At the same time, Wiseman swims imperturbably against the modern currents and trends. He shoots the kind of films he would like to watch, he tells stories that come straight from his heart and mind, as well as fifty years of shaping the instinct of documentary filmmaker. His projects, produced and distributed by Zipporah Films which he founded, typically run for hours (Near Death, a tale of workers and terminally ill patients of Boston’s Beth Israel Hospital, is almost six hours long). No talking heads, no alluring montages, no voiceover suggesting how one should feel and perceive what is happening on the screen. Although in his films he analyzes the ways of mainly American institutions, as well as their influence over people’s mentality and identity, Wiseman excels in creating humanistic cinematic odysseys that are extremely accurate observations of the condition of the modern Western world. While his characters, always depicted with a professional distance but also warmth and understanding for their typically human flaws, are always inseparable from the filmmaker and his worldview.
To put it in other words, Wiseman finds human drama in the mundanity of everyday life, and recognizes the mundanity of everyday life in each and every human drama he depicts. As in Boxing Gym, in which the titular facility becomes a meeting place for people from various backgrounds who find the motivation in sport to face the greyness of the everydayness. Or as in Basic Training, in which Wiseman showcases how young people are being shaped into soldiers – through discipline, rigor, and carrying out orders without asking unnecessary questions. It will probably help them survive the inferno of the Vietnam War, but at the same time it will deprive some of them of a part of their humanity. Wiseman’s deliberate pacing enables him to contemplate over various, seemingly trivial matters, thus making the viewer rethink those and dig deeper by rejecting numerous social conventions that surround them.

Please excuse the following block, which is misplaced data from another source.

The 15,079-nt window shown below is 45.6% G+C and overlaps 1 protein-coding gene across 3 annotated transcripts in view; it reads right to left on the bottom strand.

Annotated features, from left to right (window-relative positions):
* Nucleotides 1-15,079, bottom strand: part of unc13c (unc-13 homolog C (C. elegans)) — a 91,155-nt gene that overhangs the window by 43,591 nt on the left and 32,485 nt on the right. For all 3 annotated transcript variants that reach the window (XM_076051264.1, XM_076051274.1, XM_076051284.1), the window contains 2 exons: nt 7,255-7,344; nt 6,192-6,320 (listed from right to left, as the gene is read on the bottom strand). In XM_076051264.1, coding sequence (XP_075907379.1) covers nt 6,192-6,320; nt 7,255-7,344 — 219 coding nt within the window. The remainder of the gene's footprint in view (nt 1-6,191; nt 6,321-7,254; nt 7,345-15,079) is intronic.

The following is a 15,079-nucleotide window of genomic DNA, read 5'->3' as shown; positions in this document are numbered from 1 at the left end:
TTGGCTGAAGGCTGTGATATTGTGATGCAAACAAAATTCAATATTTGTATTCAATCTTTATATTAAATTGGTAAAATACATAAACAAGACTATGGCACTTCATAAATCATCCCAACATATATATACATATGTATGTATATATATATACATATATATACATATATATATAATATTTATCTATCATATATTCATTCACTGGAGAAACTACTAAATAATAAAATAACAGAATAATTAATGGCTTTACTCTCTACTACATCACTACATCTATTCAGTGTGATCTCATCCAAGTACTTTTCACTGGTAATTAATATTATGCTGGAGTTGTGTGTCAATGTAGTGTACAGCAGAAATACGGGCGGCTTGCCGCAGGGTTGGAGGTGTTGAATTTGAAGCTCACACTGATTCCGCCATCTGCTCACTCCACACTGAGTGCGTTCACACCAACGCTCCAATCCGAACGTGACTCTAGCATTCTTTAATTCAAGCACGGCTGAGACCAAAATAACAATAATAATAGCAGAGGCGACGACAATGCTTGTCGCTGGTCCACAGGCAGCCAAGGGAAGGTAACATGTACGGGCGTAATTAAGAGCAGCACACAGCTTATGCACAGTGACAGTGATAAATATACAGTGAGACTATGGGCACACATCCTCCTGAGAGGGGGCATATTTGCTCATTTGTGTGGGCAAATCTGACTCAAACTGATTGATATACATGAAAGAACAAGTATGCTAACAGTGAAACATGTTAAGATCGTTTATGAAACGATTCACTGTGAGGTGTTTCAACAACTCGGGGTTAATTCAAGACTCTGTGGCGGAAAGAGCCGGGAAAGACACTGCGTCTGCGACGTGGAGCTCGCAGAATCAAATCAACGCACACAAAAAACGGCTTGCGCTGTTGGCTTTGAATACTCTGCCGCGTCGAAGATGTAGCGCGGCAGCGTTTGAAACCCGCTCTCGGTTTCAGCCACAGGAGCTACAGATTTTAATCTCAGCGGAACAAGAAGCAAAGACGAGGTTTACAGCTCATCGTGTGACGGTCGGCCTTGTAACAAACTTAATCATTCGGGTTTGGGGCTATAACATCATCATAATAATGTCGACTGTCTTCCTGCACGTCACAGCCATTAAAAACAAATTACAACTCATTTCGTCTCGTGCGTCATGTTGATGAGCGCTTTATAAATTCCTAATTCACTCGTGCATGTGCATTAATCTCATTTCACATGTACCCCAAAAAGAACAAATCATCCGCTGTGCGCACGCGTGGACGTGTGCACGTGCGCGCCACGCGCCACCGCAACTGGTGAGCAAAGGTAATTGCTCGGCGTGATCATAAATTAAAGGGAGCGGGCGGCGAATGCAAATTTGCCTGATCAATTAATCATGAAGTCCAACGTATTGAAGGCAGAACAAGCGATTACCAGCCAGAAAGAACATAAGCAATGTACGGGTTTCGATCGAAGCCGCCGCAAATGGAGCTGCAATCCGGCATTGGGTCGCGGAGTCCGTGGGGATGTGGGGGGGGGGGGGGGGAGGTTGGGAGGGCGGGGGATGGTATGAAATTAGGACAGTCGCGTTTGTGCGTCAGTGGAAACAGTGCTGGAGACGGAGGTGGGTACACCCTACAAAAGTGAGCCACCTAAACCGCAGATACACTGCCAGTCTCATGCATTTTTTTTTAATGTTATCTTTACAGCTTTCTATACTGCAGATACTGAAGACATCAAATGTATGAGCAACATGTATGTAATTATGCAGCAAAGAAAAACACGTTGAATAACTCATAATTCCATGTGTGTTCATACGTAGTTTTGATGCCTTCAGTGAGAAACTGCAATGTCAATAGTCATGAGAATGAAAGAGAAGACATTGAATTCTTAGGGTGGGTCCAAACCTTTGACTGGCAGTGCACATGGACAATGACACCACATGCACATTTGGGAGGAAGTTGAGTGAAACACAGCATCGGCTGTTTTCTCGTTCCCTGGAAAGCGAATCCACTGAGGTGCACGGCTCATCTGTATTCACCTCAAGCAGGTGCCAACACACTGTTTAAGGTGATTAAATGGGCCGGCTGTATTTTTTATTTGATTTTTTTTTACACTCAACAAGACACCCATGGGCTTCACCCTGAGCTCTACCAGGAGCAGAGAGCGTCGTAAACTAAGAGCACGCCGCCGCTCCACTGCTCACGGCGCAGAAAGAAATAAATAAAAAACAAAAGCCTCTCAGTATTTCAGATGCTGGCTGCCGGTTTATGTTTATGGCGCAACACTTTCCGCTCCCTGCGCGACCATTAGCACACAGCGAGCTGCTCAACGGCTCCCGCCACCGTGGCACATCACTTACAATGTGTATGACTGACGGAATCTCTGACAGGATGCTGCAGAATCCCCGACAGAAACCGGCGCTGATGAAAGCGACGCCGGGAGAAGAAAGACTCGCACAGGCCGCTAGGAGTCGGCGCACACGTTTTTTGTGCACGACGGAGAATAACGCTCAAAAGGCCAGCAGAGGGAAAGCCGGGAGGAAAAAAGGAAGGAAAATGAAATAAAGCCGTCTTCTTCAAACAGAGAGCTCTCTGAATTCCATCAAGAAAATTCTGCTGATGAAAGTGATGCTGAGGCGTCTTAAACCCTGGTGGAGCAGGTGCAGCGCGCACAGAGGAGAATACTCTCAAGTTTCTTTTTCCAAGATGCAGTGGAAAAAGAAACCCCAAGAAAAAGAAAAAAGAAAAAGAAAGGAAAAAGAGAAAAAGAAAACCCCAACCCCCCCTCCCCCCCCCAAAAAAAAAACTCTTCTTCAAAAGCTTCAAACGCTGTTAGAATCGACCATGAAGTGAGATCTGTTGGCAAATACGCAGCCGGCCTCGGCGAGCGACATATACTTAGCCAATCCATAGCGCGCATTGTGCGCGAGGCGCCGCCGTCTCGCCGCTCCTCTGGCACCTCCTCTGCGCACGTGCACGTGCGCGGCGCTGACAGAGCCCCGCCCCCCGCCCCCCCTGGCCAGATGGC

Frederick Wiseman does not believe in the objective truth. He says that the only thing a documentary filmmaker can do is to investigate and discover. Find the complexity in what is seemingly obvious and trivial, and convey this to the audience in a form that will not lose this depth while encouraging to explore the matter on their own. As in In Jackson Heights, in which Wiseman shows bits and pieces of how life goes within the titular neighborhood in Queens, New York which became famous for its cultural and ethnic diversity, resulting in speaking as many as 167 languages. This melting pot of voices, vocabularies and emotions is very much audible in the film. Unsurprisingly, in his projects Wiseman controls every aspect of what the viewer hears and sees. While working on a documentary, he operates the recording equipment which enables him to create precisely the world he witnessed.
The cinema of Frederick Wiseman defies easy categorization and labelling, and the filmmaker himself, together with his unmistakable ethos, can be seen as the Walt Whitman of the world of documentary filmmaking. An author who filters everything through himself, containing multitudes of attitudes and perspectives. In the film industry, which undergoes significant changes every couple of years, Frederick Wiseman has consciously stayed true to his non-conformist identity. And that is precisely why his upcoming projects are almost always considered important cinematic events. We are honored to host such an experienced and empathic filmmaker at the 25th anniversary edition of Camerimage Festival, during which we will screen some of his feature projects. Frederick Wiseman will also meet the festival’s participants after the screenings of selected projects.